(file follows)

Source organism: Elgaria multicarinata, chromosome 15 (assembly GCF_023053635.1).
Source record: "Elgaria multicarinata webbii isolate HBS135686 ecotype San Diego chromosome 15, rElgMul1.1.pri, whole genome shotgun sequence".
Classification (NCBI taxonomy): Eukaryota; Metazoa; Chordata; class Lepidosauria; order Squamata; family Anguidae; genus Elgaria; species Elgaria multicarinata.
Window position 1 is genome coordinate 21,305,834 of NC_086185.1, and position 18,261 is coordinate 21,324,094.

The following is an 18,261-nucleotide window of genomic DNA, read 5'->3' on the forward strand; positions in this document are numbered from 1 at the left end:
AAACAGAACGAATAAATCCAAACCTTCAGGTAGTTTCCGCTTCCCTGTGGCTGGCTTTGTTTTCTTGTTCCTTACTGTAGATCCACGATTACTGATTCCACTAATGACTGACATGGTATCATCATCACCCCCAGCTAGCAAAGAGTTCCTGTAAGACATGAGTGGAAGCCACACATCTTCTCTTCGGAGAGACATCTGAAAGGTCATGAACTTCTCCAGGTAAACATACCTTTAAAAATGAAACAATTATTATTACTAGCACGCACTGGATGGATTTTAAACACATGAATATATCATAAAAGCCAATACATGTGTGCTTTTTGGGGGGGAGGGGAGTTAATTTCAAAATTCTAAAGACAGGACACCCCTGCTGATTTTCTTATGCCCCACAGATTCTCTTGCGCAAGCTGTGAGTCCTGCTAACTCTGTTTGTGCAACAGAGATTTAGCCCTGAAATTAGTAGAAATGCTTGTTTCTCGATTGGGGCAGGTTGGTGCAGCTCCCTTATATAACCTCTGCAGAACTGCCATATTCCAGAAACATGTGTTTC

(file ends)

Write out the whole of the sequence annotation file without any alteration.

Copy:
Source organism: Elgaria multicarinata, chromosome 15 (assembly GCF_023053635.1).
Source record: "Elgaria multicarinata webbii isolate HBS135686 ecotype San Diego chromosome 15, rElgMul1.1.pri, whole genome shotgun sequence".
Classification (NCBI taxonomy): Eukaryota; Metazoa; Chordata; class Lepidosauria; order Squamata; family Anguidae; genus Elgaria; species Elgaria multicarinata.
Window position 1 is genome coordinate 21,305,834 of NC_086185.1, and position 18,261 is coordinate 21,324,094.

The following is an 18,261-nucleotide window of genomic DNA, read 5'->3' on the forward strand; positions in this document are numbered from 1 at the left end:
AAACAGAACGAATAAATCCAAACCTTCAGGTAGTTTCCGCTTCCCTGTGGCTGGCTTTGTTTTCTTGTTCCTTACTGTAGATCCACGATTACTGATTCCACTAATGACTGACATGGTATCATCATCACCCCCAGCTAGCAAAGAGTTCCTGTAAGACATGAGTGGAAGCCACACATCTTCTCTTCGGAGAGACATCTGAAAGGTCATGAACTTCTCCAGGTAAACATACCTTTAAAAATGAAACAATTATTATTACTAGCACGCACTGGATGGATTTTAAACACATGAATATATCATAAAAGCCAATACATGTGTGCTTTTTGGGGGGGAGGGGAGTTAATTTCAAAATTCTAAAGACAGGACACCCCTGCTGATTTTCTTATGCCCCACAGATTCTCTTGCGCAAGCTGTGAGTCCTGCTAACTCTGTTTGTGCAACAGAGATTTAGCCCTGAAATTAGTAGAAATGCTTGTTTCTCGATTGGGGCAGGTTGGTGCAGCTCCCTTATATAACCTCTGCAGAACTGCCATATTCCAGAAACATGTGTTTC